Super Bowl Sunday almost always slows things down at the box office, but with three pretty big star-driven movie debuts hitting theaters, studios were more optimistic. Sadly, this was not to be as the Super Bowl Homecoming Concerts stole the spotlight.
Two of the big films, Jennifer Lopez and Owen Wilson’s “Marry Me,” along with Liam Neeson’s new action-thriller “Blacklight” fell short with third and fifth-place finishes. Even the Academy Award-nominated films only received small bumps at the box office.
Hollywood’s Super Bowl weekend largely fizzled with the muted debut of Kenneth Branagh’s long-delayed Agatha Christie whodunit, “Death on the Nile,” was able to push last week’s top spot “Jackass Forever” into second place.
“Death on the Nile,” Branagh’s follow-up to the 2017 hit “Murder on the Orient Express,” led all films with $12.8 million in ticket sales, according to studio estimates Sunday. Produced under 20th Century Fox before its acquisition by the Walt Disney Co., “Death on the Nile” had been delayed by the pandemic and by a major scandal that engulfed one of its stars, Armie Hammer.
Last March, Hammer was put under investigation by Los Angeles police in a sexual assault. Hammer has denied the allegation.
Trying to figure out how to retrench the big-budget film, reportedly including reshooting parts of the film without Hammer, Disney opted to release “Death on the Nile” as it was — albeit with less fanfare on a weekend the film industry often yields to football. The $90 million film, which also stars Gal Gadot, Emma McKay, and Branagh, reprising his role as detective Hercule Poirot, had once seemed a reliable money-maker. “Murder on the Orient Express” launched with $28.7 million in 2017 and ended up grossing $352.8 million worldwide against a $55 million budget. “Death on the Nile” added $20.7 million in international receipts.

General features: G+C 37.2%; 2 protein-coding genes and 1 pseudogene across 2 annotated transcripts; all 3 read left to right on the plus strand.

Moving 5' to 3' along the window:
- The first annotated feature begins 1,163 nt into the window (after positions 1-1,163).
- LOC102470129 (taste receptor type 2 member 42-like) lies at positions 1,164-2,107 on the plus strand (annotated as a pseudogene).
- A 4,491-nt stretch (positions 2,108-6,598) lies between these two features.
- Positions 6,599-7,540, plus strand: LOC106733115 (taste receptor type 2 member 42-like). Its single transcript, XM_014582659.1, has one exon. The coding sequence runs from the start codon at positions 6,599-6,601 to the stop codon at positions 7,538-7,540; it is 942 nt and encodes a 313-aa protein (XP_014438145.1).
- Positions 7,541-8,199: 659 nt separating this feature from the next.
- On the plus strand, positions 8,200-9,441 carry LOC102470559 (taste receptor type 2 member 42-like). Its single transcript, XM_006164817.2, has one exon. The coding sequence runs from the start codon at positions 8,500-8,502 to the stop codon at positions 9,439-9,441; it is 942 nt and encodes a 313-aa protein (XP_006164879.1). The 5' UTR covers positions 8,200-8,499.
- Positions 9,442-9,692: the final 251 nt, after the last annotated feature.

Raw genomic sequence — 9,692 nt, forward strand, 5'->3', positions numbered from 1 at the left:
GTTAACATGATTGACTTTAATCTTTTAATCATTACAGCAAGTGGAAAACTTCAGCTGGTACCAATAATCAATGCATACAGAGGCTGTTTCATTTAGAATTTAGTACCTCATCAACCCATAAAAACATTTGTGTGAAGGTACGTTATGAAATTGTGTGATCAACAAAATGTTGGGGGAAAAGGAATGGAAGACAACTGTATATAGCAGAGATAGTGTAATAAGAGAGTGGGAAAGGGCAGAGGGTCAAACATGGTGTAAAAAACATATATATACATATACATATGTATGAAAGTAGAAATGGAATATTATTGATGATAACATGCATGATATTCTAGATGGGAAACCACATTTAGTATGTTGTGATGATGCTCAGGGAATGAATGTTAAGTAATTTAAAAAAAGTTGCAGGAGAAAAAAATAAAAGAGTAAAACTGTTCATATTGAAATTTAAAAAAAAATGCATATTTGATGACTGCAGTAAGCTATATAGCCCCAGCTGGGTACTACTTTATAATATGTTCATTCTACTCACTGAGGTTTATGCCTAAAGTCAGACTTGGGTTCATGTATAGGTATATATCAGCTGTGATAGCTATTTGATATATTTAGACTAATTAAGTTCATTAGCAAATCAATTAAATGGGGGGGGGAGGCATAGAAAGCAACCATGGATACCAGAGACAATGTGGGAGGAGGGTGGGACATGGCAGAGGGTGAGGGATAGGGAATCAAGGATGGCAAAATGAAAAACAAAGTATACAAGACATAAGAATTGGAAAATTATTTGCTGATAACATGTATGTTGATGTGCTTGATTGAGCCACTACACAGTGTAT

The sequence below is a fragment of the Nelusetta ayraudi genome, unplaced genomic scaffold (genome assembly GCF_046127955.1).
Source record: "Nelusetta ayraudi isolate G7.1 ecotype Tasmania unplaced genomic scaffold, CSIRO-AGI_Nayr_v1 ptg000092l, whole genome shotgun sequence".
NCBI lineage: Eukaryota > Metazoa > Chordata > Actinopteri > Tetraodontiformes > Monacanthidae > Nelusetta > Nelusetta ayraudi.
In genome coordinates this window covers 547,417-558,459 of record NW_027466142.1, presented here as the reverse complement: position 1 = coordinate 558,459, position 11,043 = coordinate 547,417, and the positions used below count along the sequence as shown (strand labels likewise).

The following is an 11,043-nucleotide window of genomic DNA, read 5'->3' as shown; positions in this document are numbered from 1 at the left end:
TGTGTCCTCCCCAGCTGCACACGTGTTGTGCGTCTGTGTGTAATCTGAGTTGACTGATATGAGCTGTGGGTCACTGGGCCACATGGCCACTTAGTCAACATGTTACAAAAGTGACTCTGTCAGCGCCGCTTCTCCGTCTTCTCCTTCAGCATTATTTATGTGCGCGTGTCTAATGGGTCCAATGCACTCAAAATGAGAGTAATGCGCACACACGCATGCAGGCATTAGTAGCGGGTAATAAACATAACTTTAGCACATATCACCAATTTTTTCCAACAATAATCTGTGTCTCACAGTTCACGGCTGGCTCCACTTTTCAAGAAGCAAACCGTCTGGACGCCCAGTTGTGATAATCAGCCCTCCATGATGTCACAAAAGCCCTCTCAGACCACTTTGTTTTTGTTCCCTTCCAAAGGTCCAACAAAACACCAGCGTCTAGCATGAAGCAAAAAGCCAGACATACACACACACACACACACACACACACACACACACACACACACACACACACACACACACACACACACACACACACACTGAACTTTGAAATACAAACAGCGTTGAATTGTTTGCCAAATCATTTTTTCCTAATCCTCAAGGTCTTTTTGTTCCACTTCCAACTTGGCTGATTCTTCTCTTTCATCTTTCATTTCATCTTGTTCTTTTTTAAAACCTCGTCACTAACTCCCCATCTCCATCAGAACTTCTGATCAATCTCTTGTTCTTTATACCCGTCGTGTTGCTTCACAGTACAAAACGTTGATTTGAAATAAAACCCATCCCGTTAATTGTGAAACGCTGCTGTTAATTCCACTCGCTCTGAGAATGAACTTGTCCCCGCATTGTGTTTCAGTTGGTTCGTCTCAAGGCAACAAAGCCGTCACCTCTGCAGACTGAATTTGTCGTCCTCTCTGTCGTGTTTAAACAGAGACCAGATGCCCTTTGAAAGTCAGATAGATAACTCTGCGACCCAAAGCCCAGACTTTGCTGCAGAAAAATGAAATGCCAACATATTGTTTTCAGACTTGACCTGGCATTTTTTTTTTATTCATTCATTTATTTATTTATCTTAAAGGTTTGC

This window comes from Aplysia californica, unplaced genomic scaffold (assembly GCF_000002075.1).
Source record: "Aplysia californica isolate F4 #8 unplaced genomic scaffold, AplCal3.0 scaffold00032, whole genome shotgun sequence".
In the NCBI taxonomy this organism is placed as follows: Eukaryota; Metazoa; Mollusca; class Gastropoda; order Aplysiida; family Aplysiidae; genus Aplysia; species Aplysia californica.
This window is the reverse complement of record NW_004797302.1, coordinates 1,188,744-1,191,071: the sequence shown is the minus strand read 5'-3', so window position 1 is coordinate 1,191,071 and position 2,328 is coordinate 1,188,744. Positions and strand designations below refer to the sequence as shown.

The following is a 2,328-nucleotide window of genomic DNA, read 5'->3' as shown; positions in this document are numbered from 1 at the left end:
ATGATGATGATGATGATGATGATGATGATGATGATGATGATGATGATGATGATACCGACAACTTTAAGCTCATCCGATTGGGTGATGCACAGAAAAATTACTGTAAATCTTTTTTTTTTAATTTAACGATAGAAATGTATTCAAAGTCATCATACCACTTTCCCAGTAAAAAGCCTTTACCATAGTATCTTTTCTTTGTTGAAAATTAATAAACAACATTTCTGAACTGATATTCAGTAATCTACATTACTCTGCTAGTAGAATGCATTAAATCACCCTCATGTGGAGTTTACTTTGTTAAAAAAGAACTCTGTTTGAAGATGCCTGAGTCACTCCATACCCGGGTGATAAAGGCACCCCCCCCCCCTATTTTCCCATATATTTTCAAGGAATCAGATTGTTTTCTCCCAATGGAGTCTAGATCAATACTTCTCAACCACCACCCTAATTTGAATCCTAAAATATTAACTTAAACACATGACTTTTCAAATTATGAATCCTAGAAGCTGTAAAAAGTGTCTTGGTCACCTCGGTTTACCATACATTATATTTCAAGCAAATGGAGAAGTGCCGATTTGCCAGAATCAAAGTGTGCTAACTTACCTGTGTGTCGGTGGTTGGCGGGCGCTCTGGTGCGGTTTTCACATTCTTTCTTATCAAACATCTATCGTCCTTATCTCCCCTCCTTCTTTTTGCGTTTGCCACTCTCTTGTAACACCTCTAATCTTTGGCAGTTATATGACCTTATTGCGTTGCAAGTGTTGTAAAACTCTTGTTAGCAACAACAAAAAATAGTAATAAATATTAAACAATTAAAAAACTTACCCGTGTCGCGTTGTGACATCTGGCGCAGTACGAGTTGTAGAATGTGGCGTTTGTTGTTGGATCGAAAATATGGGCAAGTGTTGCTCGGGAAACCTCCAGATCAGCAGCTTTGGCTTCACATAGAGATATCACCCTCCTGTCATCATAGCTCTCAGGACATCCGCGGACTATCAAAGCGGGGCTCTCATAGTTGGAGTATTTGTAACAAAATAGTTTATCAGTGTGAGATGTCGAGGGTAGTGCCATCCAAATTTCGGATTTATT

“Super Bowl weekend is consistently down in overall business compared with other weekends, and we’re still coming off an enormous Omicron surge that peaked in mid-January,” says David A. Gross, who runs the movie consulting firm Franchise Entertainment Research. He adds, “At a cost of $90 million, the movie will need strong overseas business.”
Hollywood’s biggest pitch to moviegoers over the weekend wasn’t in theaters but in television ads. After two years of the pandemic, a heavy-hitting lineup of blockbusters was set to roll out trailers during the Super Bowl broadcast and try to lure still-reluctant moviegoers back to theaters. Last year, when many theaters were still shuttered and few films were being released, Hollywood largely sat out the game. Jordan Peele’s “Nope” kicked off the day with its first trailer early Sunday.
“Marry Me” opened with $8 million while simultaneously streaming on Peacock. The Universal Pictures release, which was timed to Valentine’s Day on Monday, stars Lopez as a pop star who, after finding out her fiancé has been cheating, marries a stranger (Owen Wilson) at one of her concerts. In recent years, streaming platforms have increasingly been rom-com’s primary home. Netflix, in particular, has pumped out a constant stream of new entries in the genre. On Friday, Amazon Prime Video debuted its own: “I Want You Back,” with Charlie Day and Jenny Slate.